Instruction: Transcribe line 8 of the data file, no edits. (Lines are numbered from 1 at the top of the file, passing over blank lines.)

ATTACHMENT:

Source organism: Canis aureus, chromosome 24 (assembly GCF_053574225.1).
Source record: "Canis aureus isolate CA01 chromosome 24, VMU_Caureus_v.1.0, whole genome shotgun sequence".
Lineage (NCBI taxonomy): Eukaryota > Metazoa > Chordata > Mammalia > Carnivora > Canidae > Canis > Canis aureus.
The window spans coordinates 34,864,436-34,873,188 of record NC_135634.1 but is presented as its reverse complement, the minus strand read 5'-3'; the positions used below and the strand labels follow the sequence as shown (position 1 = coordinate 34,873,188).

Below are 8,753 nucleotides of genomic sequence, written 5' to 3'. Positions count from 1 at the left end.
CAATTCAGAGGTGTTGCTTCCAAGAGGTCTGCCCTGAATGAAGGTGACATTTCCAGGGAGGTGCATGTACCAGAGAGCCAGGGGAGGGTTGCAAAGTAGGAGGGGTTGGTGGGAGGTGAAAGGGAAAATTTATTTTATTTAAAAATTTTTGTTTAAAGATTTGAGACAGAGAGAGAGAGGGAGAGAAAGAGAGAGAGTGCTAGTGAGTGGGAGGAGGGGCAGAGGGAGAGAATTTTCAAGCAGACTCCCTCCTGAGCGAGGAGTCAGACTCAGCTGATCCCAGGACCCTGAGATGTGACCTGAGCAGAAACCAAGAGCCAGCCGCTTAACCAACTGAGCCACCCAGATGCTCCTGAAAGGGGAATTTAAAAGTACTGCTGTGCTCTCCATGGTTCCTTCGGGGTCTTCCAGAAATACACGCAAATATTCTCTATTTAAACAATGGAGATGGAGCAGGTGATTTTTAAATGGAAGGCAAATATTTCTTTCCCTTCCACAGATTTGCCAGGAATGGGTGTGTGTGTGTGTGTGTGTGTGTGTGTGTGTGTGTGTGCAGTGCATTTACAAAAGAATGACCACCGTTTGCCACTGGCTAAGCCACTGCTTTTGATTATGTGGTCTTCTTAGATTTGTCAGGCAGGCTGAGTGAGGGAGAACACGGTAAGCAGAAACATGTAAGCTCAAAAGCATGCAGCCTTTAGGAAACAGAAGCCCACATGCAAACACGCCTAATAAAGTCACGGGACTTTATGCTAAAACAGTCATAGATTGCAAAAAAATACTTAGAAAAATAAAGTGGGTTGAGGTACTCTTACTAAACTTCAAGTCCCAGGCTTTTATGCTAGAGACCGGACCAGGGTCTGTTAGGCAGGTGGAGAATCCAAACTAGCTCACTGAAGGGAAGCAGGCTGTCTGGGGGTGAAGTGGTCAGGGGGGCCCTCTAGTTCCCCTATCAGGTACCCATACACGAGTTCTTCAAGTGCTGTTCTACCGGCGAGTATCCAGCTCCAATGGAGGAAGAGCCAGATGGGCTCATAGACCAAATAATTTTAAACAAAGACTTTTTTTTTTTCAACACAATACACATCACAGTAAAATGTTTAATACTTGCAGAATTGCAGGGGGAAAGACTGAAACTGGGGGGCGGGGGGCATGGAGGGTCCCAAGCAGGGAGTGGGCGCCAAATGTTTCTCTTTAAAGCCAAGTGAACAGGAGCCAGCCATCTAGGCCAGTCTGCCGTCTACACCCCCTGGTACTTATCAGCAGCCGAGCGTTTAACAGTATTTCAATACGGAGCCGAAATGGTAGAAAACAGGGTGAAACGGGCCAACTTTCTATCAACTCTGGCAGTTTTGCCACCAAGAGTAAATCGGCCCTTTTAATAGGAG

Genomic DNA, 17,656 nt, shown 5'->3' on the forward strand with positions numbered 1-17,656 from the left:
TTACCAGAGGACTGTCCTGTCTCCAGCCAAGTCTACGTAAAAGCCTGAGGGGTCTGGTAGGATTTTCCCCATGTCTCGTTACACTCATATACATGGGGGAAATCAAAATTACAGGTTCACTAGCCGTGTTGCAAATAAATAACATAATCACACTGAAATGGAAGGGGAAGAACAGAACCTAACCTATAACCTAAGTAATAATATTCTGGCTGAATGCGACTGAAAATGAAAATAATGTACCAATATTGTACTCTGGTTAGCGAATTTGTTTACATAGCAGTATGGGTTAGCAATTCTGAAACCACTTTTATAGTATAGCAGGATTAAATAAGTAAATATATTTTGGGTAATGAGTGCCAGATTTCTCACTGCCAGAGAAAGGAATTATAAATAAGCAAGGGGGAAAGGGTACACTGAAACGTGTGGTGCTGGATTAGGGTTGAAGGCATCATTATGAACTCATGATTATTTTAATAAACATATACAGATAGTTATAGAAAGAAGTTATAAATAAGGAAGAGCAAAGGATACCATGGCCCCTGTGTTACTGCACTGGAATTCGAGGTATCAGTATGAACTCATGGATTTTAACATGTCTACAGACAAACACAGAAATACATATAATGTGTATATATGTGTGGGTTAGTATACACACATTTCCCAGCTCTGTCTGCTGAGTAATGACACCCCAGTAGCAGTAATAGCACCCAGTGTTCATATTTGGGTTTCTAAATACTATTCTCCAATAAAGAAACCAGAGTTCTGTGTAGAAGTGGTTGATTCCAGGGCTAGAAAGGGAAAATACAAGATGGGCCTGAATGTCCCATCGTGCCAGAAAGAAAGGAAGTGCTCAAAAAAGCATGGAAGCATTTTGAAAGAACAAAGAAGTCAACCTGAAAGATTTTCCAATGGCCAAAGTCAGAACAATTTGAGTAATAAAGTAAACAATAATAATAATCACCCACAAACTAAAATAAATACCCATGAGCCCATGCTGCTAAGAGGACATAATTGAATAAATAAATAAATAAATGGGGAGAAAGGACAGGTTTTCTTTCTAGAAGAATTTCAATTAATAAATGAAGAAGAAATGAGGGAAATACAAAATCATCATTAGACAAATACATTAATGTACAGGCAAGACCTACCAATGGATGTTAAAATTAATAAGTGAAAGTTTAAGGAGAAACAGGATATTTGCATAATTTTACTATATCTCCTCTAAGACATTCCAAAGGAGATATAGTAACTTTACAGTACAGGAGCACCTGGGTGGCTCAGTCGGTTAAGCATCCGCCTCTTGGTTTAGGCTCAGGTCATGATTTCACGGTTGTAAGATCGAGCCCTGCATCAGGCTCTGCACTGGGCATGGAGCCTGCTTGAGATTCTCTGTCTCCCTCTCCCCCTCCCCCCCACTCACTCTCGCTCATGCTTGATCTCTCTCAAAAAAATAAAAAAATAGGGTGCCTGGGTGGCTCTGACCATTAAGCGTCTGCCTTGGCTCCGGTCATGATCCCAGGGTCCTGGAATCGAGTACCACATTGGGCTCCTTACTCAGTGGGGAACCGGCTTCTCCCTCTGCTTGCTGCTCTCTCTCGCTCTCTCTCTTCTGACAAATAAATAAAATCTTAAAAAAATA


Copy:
TTACCAGAGGACTGTCCTGTCTCCAGCCAAGTCTACGTAAAAGCCTGAGGGGTCTGGTAGGATTTTCCCCATGTCTCGTTACACTCATATACATGGGGGAAATCAAAATTACAGGTTCACTAGCCGTGTTGCAAATAAATAACATAATCACACTGAAATGGAAGGGGAAGAACAGAACCTAACCTATAACCTAAGTAATAATATTCTGGCTGAATGCGACTGAAAATGAAAATAATGTACCAATATTGTACTCTGGTTAGCGAATTTGTTTACATAGCAGTATGGGTTAGCAATTCTGAAACCACTTTTATAGTATAGCAGGATTAAATAAGTAAATATATTTTGGGTAATGAGTGCCAGATTTCTCACTGCCAGAGAAAGGAATTATAAATAAGCAAGGGGGAAAGGGTACACTGAAACGTGTGGTGCTGGATTAGGGTTGAAGGCATCATTATGAACTCATGATTATTTTAATAAACATATACAGATAGTTATAGAAAGAAGTTATAAATAAGGAAGAGCAAAGGATACCATGGCCCCTGTGTTACTGCACTGGAATTCGAGGTATCAGTATGAACTCATGGATTTTAACATGTCTACAGACAAACACAGAAATACATATAATGTGTATATATGTGTGGGTTAGTATACACACATTTCCCAGCTCTGTCTGCTGAGTAATGACACCCCAGTAGCAGTAATAGCACCCAGTGTTCATATTTGGGTTTCTAAATACTATTCTCCAATAAAGAAACCAGAGTTCTGTGTAGAAGTGGTTGATTCCAGGGCTAGAAAGGGAAAATACAAGATGGGCCTGAATGTCCCATCGTGCCAGAAAGAAAGGAAGTGCTCAAAAAAGCATGGAAGCATTTTGAAAGAACAAAGAAGTCAACCTGAAAGATTTTCCAATGGCCAAAGTCAGAACAATTTGAGTAATAAAGTAAACAATAATAATAATCACCCACAAACTAAAATAAATACCCATGAGCCCATGCTGCTAAGAGGACATAATTGAATAAATAAATAAATAAATGGGGAGAAAGGACAGGTTTTCTTTCTAGAAGAATTTCAATTAATAAATGAAGAAGAAATGAGGGAAATACAAAATCATCATTAGACAAATACATTAATGTACAGGCAAGACCTACCAATGGATGTTAAAATTAATAAGTGAAAGTTTAAGGAGAAACAGGATATTTGCATAATTTTACTATATCTCCTCTAAGACATTCCAAAGGAGATATAGTAACTTTACAGTACAGGAGCACCTGGGTGGCTCAGTCGGTTAAGCATCCGCCTCTTGGTTTAGGCTCAGGTCATGATTTCACGGTTGTAAGATCGAGCCCTGCATCAGGCTCTGCACTGGGCATGGAGCCTGCTTGAGATTCTCTGTCTCCCTCTCCCCCTCCCCCCCACTCACTCTCGCTCATGCTTGATCTCTCTCAAAAAAATAAAAAAATAGGGTGCCTGGGTGGCTCTGACCATTAAGCGTCTGCCTTGGCTCCGGTCATGATCCCAGGGTCCTGGAATCGAGTACCACATTGGGCTCCTTACTCAGTGGGGAACCGGCTTCTCCCTCTGCTTGCTGCTCTCTCTCGCTCTCTCTCTTCTGACAAATAAATAAAATCTTAAAAAAATA